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Topalov, Kramnik battle marred by toilet scandal

Friday, 29 September 2006 - 4:09pm IST | Agency: AFP
Referees barred private toilets on Friday for the two grandmasters fighting for the world chess championship title in southern Russia after the contest was plunged into scandal over the frequency of one player's restroom breaks, ITAR-TASS news agency said.

MOSCOW: Referees barred private toilets on Friday for the two grandmasters fighting for the world chess championship title in southern Russia after the contest was plunged into scandal over the frequency of one player's restroom breaks, ITAR-TASS news agency said.


Bulgarian grandmaster Veselin Topalov, who has yet to win a match after four attempts against Viktor Kramnik of Russia, threatened to quit the tournament entirely if organisers did not enact better controls on toilet breaks.


Topalov's manager complained in a letter that Kramnik had used his private restroom far too frequently during the first four games of the tournament, insinuating that the Russian champion was cheating in the toilet, the only area not under video surveillance during play.


In response, chess officials ordered that the toilets in the private restrooms allocated separately to each player be locked and that they both use a single toilet in a different location, according to ITAR-TASS.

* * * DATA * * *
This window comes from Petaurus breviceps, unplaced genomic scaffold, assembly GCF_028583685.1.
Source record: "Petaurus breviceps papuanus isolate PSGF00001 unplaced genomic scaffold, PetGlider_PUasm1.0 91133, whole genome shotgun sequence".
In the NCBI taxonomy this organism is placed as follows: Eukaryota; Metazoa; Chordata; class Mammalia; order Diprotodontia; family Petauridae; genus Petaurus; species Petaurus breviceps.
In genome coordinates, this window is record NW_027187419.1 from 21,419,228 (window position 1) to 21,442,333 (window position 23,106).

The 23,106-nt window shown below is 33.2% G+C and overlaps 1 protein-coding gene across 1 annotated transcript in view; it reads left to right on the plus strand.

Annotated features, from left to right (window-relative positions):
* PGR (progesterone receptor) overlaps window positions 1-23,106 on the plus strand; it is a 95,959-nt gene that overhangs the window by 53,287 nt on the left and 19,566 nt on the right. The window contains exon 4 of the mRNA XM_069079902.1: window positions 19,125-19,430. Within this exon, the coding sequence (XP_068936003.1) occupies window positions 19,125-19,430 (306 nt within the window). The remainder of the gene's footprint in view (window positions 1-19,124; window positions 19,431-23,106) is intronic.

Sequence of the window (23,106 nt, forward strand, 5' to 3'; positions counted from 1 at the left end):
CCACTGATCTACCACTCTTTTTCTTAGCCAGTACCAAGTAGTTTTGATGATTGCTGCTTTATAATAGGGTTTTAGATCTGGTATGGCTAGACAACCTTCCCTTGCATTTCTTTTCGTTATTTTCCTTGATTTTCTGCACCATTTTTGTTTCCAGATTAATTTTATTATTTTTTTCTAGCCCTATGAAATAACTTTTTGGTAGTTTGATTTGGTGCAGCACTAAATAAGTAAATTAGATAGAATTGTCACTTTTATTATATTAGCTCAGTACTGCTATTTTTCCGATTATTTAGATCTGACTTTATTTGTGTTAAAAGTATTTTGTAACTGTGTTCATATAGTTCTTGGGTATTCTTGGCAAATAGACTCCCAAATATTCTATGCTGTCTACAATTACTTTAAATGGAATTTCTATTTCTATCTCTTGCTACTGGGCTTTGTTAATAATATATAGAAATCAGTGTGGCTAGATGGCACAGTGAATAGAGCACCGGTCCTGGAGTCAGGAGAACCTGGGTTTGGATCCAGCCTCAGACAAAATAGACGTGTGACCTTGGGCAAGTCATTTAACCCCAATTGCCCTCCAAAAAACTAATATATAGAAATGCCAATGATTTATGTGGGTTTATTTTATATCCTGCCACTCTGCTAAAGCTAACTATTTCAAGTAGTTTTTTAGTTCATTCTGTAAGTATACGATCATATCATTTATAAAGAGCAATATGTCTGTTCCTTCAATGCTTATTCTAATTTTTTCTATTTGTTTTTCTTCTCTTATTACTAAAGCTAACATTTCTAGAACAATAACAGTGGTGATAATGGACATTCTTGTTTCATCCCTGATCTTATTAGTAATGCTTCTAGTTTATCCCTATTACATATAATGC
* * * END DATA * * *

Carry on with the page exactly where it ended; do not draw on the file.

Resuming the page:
Videotapes showed that in each of the four matches played so far, Kramnik left the board and went into his four-room private rest area -- only the toilet in this area is not watched by video cameras -- around 25 times, disappearing into the toilet on a number of these occasions.


In a front-page article, the daily Kommersant said chess grandmasters in standard tournament play use the toilet five to 10 times during matches and noted that in the third match Kramnik went to the toilet two times in 13 minutes alone.


Kramnik's behavior "looks very strange, if not suspicious," Topalov's manager said in the letter.


Kommersant commented that the meaning behind Topalov's use of the word "suspicious" was clear: although he is alone during his breaks, Kramnik might "somehow" be using his toilet trips to get advice that has helped him secure a 3:1 lead after the first four games in the 12-game series.


Ground rules for chess tournaments involving international grandmasters are often the subject of protracted negotiations and are agreed in minute detail. Scandals over similar issues are a regular feature of top-level chess tournaments.


Kramnik, a brilliant defensive tactician, won the first two games and the next two were drawn. Game five was scheduled to be played Friday.


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